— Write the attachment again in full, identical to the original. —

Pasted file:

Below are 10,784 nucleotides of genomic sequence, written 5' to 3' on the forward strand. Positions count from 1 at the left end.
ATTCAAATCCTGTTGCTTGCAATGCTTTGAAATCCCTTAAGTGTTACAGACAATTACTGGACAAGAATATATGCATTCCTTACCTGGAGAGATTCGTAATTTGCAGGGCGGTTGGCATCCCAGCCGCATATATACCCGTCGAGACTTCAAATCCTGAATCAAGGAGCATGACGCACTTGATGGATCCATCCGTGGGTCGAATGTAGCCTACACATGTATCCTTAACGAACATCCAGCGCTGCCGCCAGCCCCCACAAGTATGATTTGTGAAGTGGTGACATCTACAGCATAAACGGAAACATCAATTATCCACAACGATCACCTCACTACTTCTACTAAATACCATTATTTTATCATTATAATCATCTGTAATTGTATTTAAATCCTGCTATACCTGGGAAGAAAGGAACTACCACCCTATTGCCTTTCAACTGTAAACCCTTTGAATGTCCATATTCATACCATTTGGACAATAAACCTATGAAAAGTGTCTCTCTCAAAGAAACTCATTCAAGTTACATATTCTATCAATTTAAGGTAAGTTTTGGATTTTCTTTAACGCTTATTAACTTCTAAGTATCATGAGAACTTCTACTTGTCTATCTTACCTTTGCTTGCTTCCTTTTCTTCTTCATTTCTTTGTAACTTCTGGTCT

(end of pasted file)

Below are 10,784 nucleotides of genomic sequence, written 5' to 3' on the forward strand. Positions count from 1 at the left end.
ATTCAAATCCTGTTGCTTGCAATGCTTTGAAATCCCTTAAGTGTTACAGACAATTACTGGACAAGAATATATGCATTCCTTACCTGGAGAGATTCGTAATTTGCAGGGCGGTTGGCATCCCAGCCGCATATATACCCGTCGAGACTTCAAATCCTGAATCAAGGAGCATGACGCACTTGATGGATCCATCCGTGGGTCGAATGTAGCCTACACATGTATCCTTAACGAACATCCAGCGCTGCCGCCAGCCCCCACAAGTATGATTTGTGAAGTGGTGACATCTACAGCATAAACGGAAACATCAATTATCCACAACGATCACCTCACTACTTCTACTAAATACCATTATTTTATCATTATAATCATCTGTAATTGTATTTAAATCCTGCTATACCTGGGAAGAAAGGAACTACCACCCTATTGCCTTTCAACTGTAAACCCTTTGAATGTCCATATTCATACCATTTGGACAATAAACCTATGAAAAGTGTCTCTCTCAAAGAAACTCATTCAAGTTACATATTCTATCAATTTAAGGTAAGTTTTGGATTTTCTTTAACGCTTATTAACTTCTAAGTATCATGAGAACTTCTACTTGTCTATCTTACCTTTGCTTGCTTCCTTTTCTTCTTCATTTCTTTGTAACTTCTGGTCT